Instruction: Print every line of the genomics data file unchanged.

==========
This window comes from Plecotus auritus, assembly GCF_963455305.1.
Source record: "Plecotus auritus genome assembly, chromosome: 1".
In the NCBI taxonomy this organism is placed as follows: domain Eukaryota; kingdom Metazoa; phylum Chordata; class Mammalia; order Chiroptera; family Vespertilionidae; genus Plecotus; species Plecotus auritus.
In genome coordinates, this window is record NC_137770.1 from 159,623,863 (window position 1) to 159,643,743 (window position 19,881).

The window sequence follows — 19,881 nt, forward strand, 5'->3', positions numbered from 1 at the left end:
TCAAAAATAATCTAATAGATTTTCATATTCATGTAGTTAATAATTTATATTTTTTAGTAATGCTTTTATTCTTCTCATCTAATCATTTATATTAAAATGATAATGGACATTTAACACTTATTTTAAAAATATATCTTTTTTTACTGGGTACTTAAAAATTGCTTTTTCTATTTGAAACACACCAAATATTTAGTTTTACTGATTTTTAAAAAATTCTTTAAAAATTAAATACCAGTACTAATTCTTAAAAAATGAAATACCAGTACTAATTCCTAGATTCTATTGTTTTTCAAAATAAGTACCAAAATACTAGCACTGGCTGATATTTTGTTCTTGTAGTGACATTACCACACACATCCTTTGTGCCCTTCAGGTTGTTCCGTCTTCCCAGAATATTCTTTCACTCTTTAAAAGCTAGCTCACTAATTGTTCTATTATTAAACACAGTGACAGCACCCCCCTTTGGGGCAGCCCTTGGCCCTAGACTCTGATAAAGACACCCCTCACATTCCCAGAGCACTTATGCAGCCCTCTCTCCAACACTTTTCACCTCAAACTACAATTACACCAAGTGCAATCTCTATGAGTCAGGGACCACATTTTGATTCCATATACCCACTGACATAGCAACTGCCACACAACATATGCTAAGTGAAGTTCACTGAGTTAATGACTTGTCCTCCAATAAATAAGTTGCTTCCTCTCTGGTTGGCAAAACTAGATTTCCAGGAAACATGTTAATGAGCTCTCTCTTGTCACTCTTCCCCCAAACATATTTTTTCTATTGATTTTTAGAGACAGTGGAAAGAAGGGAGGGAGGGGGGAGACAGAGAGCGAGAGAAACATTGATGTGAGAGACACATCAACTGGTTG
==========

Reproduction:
This window comes from Plecotus auritus, assembly GCF_963455305.1.
Source record: "Plecotus auritus genome assembly, chromosome: 1".
In the NCBI taxonomy this organism is placed as follows: domain Eukaryota; kingdom Metazoa; phylum Chordata; class Mammalia; order Chiroptera; family Vespertilionidae; genus Plecotus; species Plecotus auritus.
In genome coordinates, this window is record NC_137770.1 from 159,623,863 (window position 1) to 159,643,743 (window position 19,881).

The window sequence follows — 19,881 nt, forward strand, 5'->3', positions numbered from 1 at the left end:
TCAAAAATAATCTAATAGATTTTCATATTCATGTAGTTAATAATTTATATTTTTTAGTAATGCTTTTATTCTTCTCATCTAATCATTTATATTAAAATGATAATGGACATTTAACACTTATTTTAAAAATATATCTTTTTTTACTGGGTACTTAAAAATTGCTTTTTCTATTTGAAACACACCAAATATTTAGTTTTACTGATTTTTAAAAAATTCTTTAAAAATTAAATACCAGTACTAATTCTTAAAAAATGAAATACCAGTACTAATTCCTAGATTCTATTGTTTTTCAAAATAAGTACCAAAATACTAGCACTGGCTGATATTTTGTTCTTGTAGTGACATTACCACACACATCCTTTGTGCCCTTCAGGTTGTTCCGTCTTCCCAGAATATTCTTTCACTCTTTAAAAGCTAGCTCACTAATTGTTCTATTATTAAACACAGTGACAGCACCCCCCTTTGGGGCAGCCCTTGGCCCTAGACTCTGATAAAGACACCCCTCACATTCCCAGAGCACTTATGCAGCCCTCTCTCCAACACTTTTCACCTCAAACTACAATTACACCAAGTGCAATCTCTATGAGTCAGGGACCACATTTTGATTCCATATACCCACTGACATAGCAACTGCCACACAACATATGCTAAGTGAAGTTCACTGAGTTAATGACTTGTCCTCCAATAAATAAGTTGCTTCCTCTCTGGTTGGCAAAACTAGATTTCCAGGAAACATGTTAATGAGCTCTCTCTTGTCACTCTTCCCCCAAACATATTTTTTCTATTGATTTTTAGAGACAGTGGAAAGAAGGGAGGGAGGGGGGAGACAGAGAGCGAGAGAAACATTGATGTGAGAGACACATCAACTGGTTG